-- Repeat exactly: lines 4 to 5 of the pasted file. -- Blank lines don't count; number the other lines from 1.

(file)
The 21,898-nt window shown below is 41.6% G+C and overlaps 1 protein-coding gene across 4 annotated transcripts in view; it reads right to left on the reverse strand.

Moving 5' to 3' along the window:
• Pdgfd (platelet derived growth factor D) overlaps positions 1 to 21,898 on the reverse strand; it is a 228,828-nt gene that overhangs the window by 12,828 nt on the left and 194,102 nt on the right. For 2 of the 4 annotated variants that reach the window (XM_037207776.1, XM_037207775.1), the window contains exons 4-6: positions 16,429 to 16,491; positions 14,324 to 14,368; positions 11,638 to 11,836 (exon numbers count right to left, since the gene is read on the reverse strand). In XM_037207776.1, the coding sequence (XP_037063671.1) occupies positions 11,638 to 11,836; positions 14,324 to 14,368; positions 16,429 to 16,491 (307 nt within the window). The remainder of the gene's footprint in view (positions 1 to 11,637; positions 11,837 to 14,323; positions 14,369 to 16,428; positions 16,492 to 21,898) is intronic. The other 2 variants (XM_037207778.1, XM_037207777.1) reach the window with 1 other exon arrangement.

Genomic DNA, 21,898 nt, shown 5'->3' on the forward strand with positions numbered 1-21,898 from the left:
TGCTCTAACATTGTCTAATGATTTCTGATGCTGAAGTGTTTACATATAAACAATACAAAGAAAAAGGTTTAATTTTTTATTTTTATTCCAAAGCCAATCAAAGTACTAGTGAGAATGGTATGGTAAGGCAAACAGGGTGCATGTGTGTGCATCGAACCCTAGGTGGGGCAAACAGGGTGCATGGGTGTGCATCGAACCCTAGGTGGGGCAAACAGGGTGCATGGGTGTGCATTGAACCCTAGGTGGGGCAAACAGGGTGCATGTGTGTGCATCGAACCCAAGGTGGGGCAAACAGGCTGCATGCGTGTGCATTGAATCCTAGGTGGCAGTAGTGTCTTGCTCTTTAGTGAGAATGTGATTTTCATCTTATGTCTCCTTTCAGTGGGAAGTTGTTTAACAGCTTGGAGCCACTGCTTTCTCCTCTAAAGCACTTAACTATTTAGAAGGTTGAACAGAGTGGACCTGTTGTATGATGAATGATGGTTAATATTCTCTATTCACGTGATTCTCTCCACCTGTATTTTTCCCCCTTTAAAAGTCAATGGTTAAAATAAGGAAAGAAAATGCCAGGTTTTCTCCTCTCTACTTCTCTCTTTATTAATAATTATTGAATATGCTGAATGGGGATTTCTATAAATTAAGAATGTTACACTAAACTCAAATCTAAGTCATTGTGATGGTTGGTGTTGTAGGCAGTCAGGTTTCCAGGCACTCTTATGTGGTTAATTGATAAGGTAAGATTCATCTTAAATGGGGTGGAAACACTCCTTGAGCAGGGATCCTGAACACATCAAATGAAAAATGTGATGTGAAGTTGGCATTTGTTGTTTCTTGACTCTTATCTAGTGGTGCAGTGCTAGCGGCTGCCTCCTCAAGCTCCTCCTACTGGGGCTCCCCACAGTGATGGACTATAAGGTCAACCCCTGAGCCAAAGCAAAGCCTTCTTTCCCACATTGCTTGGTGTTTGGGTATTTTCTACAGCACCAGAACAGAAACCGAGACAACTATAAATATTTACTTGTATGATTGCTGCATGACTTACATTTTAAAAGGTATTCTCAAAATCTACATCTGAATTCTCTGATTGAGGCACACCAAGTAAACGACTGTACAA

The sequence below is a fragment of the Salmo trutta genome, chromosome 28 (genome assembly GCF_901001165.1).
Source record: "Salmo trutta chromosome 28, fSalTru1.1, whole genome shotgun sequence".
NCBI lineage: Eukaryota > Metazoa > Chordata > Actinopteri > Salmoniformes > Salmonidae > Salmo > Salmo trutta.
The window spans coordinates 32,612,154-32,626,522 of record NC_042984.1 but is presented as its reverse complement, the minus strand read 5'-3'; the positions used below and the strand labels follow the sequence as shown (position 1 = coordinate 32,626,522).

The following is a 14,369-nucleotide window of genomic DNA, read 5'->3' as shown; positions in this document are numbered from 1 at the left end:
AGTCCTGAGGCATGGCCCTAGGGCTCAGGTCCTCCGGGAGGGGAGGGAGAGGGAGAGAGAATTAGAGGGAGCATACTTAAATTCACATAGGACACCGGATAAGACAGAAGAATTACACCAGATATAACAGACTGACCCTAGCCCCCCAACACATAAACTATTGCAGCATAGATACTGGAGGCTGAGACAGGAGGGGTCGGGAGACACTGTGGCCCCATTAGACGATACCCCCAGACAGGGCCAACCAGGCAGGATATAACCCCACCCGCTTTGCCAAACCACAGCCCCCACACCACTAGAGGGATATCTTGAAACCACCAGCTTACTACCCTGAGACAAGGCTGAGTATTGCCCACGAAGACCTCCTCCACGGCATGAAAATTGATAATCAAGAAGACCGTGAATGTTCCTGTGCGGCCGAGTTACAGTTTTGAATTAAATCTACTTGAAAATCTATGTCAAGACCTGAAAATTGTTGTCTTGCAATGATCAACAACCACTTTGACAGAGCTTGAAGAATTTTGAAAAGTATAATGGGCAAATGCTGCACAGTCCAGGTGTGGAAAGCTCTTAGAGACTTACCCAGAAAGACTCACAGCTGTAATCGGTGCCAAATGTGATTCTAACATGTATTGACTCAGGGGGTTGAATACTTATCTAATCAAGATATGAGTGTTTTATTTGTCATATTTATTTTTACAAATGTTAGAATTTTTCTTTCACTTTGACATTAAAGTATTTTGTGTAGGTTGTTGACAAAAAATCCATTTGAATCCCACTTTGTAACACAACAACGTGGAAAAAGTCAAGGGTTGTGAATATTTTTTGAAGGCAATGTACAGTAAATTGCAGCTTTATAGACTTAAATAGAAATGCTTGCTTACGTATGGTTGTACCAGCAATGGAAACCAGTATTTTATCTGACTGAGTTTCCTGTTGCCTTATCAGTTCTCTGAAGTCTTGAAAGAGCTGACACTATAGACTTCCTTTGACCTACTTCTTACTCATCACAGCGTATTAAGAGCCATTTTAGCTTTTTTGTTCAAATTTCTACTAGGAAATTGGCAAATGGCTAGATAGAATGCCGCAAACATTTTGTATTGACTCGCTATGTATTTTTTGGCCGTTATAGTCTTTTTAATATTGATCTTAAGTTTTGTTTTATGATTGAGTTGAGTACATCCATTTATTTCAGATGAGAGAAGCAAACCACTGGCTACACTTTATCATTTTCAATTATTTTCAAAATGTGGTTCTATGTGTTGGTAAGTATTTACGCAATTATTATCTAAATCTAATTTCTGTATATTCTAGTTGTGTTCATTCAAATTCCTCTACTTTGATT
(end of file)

Genomic DNA, 21,898 nt, shown 5'->3' on the forward strand with positions numbered 1-21,898 from the left:
TGCTCTAACATTGTCTAATGATTTCTGATGCTGAAGTGTTTACATATAAACAATACAAAGAAAAAGGTTTAATTTTTTATTTTTATTCCAAAGCCAATCAAAGTACTAGTGAGAATGGTATGGTAAGGCAAACAGGGTGCATGTGTGTGCATCGAACCCTAGGTGGGGCAAACAGGGTGCATGGGTGTGCATCGAACCCTAGGTGGGGCAAACAGGGTGCATGGGTGTGCATTGAACCCTAGGTGGGGCAAACAGGGTGCATGTGTGTGCATCGAACCCAAGGTGGGGCAAACAGGCTGCATGCGTGTGCATTGAATCCTAGGTGGCAGTAGTGTCTTGCTCTTTAGTGAGAATGTGATTTTCATCTTATGTCTCCTTTCAGTGGGAAGTTGTTTAACAGCTTGGAGCCACTGCTTTCTCCTCTAAAGCACTTAACTATTTAGAAGGTTGAACAGAGTGGACCTGTTGTATGATGAATGATGGTTAATATTCTCTATTCACGTGATTCTCTCCACCTGTATTTTTCCCCCTTTAAAAGTCAATGGTTAAAATAAGGAAAGAAAATGCCAGGTTTTCTCCTCTCTACTTCTCTCTTTATTAATAATTATTGAATATGCTGAATGGGGATTTCTATAAATTAAGAATGTTACACTAAACTCAAATCTAAGTCATTGTGATGGTTGGTGTTGTAGGCAGTCAGGTTTCCAGGCACTCTTATGTGGTTAATTGATAAGGTAAGATTCATCTTAAATGGGGTGGAAACACTCCTTGAGCAGGGATCCTGAACACATCAAATGAAAAATGTGATGTGAAGTTGGCATTTGTTGTTTCTTGACTCTTATCTAGTGGTGCAGTGCTAGCGGCTGCCTCCTCAAGCTCCTCCTACTGGGGCTCCCCACAGTGATGGACTATAAGGTCAACCCCTGAGCCAAAGCAAAGCCTTCTTTCCCACATTGCTTGGTGTTTGGGTATTTTCTACAGCACCAGAACAGAAACCGAGACAACTATAAATATTTACTTGTATGATTGCTGCATGACTTACATTTTAAAAGGTATTCTCAAAATCTACATCTGAATTCTCTGATTGAGGCACACCAAGTAAACGACTGTACAA